Longer Term View on U.S. Interest Rates
Given my bearish near-term view on U.S. Treasury bonds, I have recently been asked several times, where do interest rates go over the longer term?
Over the next several years, I continue to believe the upside in yields is limited to approximately 3% on the federal funds rate and 4% on the 10-year Treasury. At this time, I don’t see significant upward risk to yields from these levels because of the sensitivity of the economy to rising yields as a result of global structural deflationary pressures. Assuming long-term U.S. inflation expectations are between 2% and 2.5%, the economy and financial assets will likely come under significant pressure when the real federal funds rate approaches 1%.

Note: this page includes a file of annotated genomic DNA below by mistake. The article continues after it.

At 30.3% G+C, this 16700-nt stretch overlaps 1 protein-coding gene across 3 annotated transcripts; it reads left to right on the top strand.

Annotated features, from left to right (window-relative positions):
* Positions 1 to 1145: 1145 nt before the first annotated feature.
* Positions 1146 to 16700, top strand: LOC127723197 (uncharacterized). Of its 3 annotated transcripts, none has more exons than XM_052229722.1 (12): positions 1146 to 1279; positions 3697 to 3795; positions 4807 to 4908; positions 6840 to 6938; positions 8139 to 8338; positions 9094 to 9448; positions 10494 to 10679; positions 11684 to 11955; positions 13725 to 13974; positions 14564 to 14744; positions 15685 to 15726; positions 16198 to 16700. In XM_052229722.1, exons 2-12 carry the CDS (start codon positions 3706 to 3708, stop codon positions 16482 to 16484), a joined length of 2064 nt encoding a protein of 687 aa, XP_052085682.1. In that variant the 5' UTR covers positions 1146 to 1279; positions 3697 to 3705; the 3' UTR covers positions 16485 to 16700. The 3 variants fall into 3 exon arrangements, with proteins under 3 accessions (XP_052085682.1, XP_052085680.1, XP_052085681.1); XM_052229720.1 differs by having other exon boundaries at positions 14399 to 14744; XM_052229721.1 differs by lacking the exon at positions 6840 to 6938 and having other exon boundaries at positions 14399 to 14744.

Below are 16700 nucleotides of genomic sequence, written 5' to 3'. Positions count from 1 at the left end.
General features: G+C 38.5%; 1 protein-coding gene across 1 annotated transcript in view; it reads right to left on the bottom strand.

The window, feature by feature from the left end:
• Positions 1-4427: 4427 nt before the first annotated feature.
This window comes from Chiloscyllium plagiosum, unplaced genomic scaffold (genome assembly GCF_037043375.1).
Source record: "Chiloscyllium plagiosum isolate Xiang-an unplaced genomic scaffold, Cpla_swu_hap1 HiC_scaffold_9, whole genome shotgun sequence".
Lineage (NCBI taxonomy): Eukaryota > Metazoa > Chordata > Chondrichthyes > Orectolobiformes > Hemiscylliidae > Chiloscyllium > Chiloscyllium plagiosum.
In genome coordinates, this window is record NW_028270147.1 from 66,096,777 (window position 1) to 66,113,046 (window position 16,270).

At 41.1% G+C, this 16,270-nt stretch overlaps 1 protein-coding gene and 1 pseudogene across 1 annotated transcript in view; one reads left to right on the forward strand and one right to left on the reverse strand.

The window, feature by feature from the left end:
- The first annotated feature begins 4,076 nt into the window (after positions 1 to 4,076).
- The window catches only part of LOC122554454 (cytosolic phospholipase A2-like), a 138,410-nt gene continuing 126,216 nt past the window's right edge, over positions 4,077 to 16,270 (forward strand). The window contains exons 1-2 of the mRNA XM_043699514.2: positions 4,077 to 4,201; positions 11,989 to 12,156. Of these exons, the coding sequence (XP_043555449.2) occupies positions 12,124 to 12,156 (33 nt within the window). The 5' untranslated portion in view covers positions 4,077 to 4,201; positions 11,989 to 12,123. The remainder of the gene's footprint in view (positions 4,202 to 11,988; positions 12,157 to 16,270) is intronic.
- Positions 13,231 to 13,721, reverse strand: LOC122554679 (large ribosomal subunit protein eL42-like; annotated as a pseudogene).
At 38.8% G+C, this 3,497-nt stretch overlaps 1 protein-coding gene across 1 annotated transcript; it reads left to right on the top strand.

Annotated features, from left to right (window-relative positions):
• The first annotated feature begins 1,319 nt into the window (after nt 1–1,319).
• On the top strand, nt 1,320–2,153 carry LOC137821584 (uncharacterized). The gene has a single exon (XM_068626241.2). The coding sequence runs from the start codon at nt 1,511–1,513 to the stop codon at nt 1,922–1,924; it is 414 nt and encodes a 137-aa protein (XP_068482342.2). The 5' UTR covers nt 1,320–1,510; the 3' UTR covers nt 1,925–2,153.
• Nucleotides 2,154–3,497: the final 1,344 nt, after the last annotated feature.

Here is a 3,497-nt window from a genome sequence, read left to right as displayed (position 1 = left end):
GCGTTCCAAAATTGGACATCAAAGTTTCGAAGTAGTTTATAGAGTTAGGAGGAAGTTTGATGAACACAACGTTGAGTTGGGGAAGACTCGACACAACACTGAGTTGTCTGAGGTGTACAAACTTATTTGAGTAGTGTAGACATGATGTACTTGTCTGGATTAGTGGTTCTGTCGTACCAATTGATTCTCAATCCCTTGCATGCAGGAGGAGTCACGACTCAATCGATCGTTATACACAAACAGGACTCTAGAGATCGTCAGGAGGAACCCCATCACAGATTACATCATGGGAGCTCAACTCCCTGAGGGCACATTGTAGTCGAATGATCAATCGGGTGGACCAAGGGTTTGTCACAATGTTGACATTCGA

Despite this longer term view, I remain cautious on bonds in the short term because of deficit spending and a likely short-term uptick in inflation above long-term expectations.
This week we hear from Federal Reserve (Fed) Chairman Jerome Powell on his outlook for monetary policy at his semi-annual testimony to Congress. Look for any change in the Fed’s view on the economy.
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High-Yield bonds are subject to greater fluctuations in value and risk of loss of income and principal. Investing in higher yielding, lower rated corporate bonds have a greater risk of price fluctuations and loss of principal and income than U.S. Treasury bonds and bills. Government securities offer a higher degree of safety and are guaranteed as to the timely payment of principal and interest if held to maturity.
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